The 12 new buildings were almost completed, so a pipe replacement was not a desired solution. A pipe replacement would have destroyed at least half of all the tiled bathrooms, as well as many other types of rooms and hallways throughout the buildings (and the new pipes would have to be something other than copper pipes). Also, some of the pipes are located above electrical conduits and other sensitive infrastructure, so access would be extremely difficult, if possible at all. It was additionally obvious that if a pipe replacement were to commence, the project would be over-budget and completed weeks or months after the deadline.
The general contractor, BL Harbert International, knew of epoxy coating technology’s benefits and chose the patented ePIPE epoxy coating process to use proactively in order to extend the life of the potentially doomed plumbing systems. ePIPE franchisee, Pipe Restoration Inc., sent a crew to Kentucky for the project. After facing challenges — freezing temperatures, snow and an original 12-week schedule condensed into six weeks — at the request of the general contractor the epoxy coating application project was completed. The project was finished on time and to the satisfaction of the general contractor and U.S. Army Corps of Engineers.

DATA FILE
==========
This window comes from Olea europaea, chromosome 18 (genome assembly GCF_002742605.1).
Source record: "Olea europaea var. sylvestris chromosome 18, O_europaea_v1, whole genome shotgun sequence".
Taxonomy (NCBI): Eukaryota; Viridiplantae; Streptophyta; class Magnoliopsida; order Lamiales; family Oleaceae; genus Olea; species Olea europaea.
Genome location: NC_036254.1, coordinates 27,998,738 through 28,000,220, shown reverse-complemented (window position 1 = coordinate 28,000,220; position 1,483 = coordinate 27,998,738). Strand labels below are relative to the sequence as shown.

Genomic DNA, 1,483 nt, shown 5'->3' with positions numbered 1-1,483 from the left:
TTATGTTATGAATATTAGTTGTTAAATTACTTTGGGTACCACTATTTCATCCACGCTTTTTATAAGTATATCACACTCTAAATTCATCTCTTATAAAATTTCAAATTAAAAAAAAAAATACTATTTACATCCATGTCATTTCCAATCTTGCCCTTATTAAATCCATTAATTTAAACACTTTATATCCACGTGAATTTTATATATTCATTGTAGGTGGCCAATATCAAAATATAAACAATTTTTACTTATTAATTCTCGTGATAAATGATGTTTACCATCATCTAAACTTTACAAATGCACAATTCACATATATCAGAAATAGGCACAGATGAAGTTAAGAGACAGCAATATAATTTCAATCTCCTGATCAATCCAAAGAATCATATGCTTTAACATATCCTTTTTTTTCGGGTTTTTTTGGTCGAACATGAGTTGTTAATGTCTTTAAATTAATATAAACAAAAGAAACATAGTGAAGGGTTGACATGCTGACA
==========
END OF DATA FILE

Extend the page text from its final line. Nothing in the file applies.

The technology was applied to the hot and cold water systems in all 12 buildings, totaling an astounding 2.5 miles of copper pipe. Existing access points were used to prevent the need to unnecessarily tear open the newly-constructed walls and floors. The piping systems’ plumbing fixtures included: 120 showers; 72 sinks; 30 urinals; 54 toilets; 12 water heaters; six janitor sinks; 12 drinking fountains; and 43 boot washes.
After the epoxy coating project was completed, water tests revealed that copper leaching was reduced to a very low, safe level and the pipes were well protected against pinhole leak formation. The project received such high praise that Pipe Restoration Inc. went on to apply the epoxy coating technology at other Department of Defense facilities.
Amanda Strouse is on the marketing and public relations team for Pipe Restoration Inc. and ACE DuraFlo, which licenses and uses the patented ePIPE process. ePIPE technology provides a remedy for pinhole leaks, epoxy lining, corrosion control and prevention of metal leaching, such as lead, from pipes without the destruction or disruption encountered by pipe replacements. She can be reached at www.restoremypipes.com or 1-800-359-6369.